Anyone who runs a company knows that there’s usually an opportunity to classify the business as an S Corporation. There are various reasons to do this, and talking to a business attorney can give you some insight. The simple explanation is that an S Corp status offers some of the benefits you’d get from being a corporation. Also, you get some of the benefits you’d get from being a Limited Liability Company (LLC). But if you’ve elected S Corp status and you offer health insurance to employees, you should be aware of what’s called the ‘2% shareholder health insurance’ rule.
Are we an S Corp?
The first step you’ll want to take is determining if you are an S Corp. If you’re not familiar with your corporate status, you can do this by asking your accountant or business attorney if your company has ever elected S Corp status. You can also ask the the CEO, President, Founder, or another senior level employee whether the organization is an S Corp. If you are the senior-most company leader, and neither you, your business attorney, nor your accountant knows if you’re an S Corp, chances are that you are not an S Corp.
Rules of an S Corp
The IRS places special rules on S Corporations, regarding who can own shares of the company, how much they can own, and how shareholders are treated if they own 2% or more of the company’s shares.
The IRS says that a 2% shareholder is a person, trust, or estate that owns more than 2% of the companies stock at any time during the calendar year. It also applies to individuals who own more than 2% of the company’s voting power.
If employees of the S Corp own more than 2% of the the company’s stock, their health insurance is treated differently than employees who do not own 2% or more of the company’s stock
When are health insurance premiums classified as fringe benefits?
Fringe benefits are benefits you can offer employees are calculated above and beyond regular wages. That means: they’re usually taxable. Health insurance is a type of fringe benefit that is usually NOT taxable to employees. Here’s the breakdown on nontaxable fringe benefits:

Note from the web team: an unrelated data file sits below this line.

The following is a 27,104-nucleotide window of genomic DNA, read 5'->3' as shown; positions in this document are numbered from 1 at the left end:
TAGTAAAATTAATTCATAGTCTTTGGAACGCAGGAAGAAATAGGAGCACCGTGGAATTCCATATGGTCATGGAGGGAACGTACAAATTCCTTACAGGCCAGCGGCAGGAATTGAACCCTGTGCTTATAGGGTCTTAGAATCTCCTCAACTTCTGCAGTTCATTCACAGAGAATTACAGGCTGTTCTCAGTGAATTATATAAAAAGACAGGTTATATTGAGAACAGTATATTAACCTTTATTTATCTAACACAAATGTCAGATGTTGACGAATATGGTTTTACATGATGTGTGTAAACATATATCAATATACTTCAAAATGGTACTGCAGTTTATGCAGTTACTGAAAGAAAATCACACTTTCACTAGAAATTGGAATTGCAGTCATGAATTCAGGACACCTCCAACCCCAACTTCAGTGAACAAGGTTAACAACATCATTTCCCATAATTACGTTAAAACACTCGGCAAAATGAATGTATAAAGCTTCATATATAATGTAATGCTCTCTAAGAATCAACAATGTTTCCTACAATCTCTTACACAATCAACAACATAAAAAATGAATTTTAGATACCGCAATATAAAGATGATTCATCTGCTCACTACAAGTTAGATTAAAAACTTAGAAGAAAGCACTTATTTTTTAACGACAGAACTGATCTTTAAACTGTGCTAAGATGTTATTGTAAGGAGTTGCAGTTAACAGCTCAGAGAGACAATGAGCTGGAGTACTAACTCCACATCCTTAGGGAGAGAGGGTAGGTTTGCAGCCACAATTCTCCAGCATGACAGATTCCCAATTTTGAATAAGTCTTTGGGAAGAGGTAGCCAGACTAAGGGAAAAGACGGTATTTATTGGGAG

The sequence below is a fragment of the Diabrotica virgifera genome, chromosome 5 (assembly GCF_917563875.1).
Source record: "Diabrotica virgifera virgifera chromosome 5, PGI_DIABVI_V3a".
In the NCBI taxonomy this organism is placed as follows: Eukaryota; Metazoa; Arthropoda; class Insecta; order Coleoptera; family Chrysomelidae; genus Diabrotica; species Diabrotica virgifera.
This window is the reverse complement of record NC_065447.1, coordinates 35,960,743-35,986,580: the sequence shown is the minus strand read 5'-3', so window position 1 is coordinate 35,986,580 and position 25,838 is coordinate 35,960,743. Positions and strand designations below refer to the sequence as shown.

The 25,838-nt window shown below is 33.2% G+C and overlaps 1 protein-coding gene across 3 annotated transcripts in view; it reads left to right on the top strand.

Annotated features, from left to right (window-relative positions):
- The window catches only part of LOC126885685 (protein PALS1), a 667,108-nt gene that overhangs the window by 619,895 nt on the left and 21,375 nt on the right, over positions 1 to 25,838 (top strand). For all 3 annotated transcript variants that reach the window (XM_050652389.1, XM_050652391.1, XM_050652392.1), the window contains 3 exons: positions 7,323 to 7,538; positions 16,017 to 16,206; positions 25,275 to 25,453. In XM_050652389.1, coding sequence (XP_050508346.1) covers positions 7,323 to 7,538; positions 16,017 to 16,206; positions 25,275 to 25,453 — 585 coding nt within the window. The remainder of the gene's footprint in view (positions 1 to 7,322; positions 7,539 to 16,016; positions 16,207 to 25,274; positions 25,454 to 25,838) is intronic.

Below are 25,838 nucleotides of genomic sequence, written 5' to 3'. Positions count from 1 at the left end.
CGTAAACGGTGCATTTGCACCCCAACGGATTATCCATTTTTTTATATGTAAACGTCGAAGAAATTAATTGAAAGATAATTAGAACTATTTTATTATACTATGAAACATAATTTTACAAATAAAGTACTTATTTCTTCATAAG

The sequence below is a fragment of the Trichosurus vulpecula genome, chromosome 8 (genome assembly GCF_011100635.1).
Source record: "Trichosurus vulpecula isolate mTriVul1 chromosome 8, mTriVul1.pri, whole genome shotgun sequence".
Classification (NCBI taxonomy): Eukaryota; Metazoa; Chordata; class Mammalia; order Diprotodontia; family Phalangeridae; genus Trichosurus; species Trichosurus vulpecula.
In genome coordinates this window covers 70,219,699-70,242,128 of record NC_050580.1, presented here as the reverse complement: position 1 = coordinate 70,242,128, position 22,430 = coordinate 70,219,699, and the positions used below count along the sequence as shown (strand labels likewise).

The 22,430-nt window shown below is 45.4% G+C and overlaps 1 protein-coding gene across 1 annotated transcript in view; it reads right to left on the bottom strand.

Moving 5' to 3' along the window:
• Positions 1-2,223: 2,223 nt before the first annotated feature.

- Nontaxable fringe benefits: Examples of nontaxable fringe benefits include temporary life insurance coverage and health insurance coverage. As a nontaxable fringe benefit, health benefit contributions are exempt from income tax, Social Security and Medicare taxes, and federal unemployment tax withholding.
- Exception to the above: Health insurance for 2% shareholder-employees of an S Corp. If the company provides health insurance to employees who own more than 2% of stock in the S Corp, the premiums are tax deductible for your company. But, the premium amounts are taxable for your employees. You need to include the amount of health insurance premium in that employee’s payroll documentation and taxable wages.
There’s some silver lining to this exception. These contributions are not subject to Social Security and Medicare (FICA) taxes or unemployment tax (except in Pennsylvania). If you are an S Corp owner in Pennsylvania, contact your state for more information.
Some practical advice we recommend from Patriot payroll services on how to account for this on a W-2:
Write the value of the shareholder-employee’s health insurance in box 14, “Other,” of their Form W-2. You will also include the additional compensation in box 1, “Wages, tips, other compensation”. Because the contributions are not subject to Social Security and Medicare taxes, do not include the amount in box 3, “Social Security wages” or box 5, “Medicare wages and tips”. The health insurance benefit is only subject to income tax. For more information on S corporation shareholder health insurance, contact the IRS.
If you want to learn more about how to optimize your payroll and insurance coverage strategies, reach out to the team at Suitless. Our Core HR service also provides insight and advice into real life business situations. We work directly with insurers and state agencies to make sure companies and employees get the best benefits.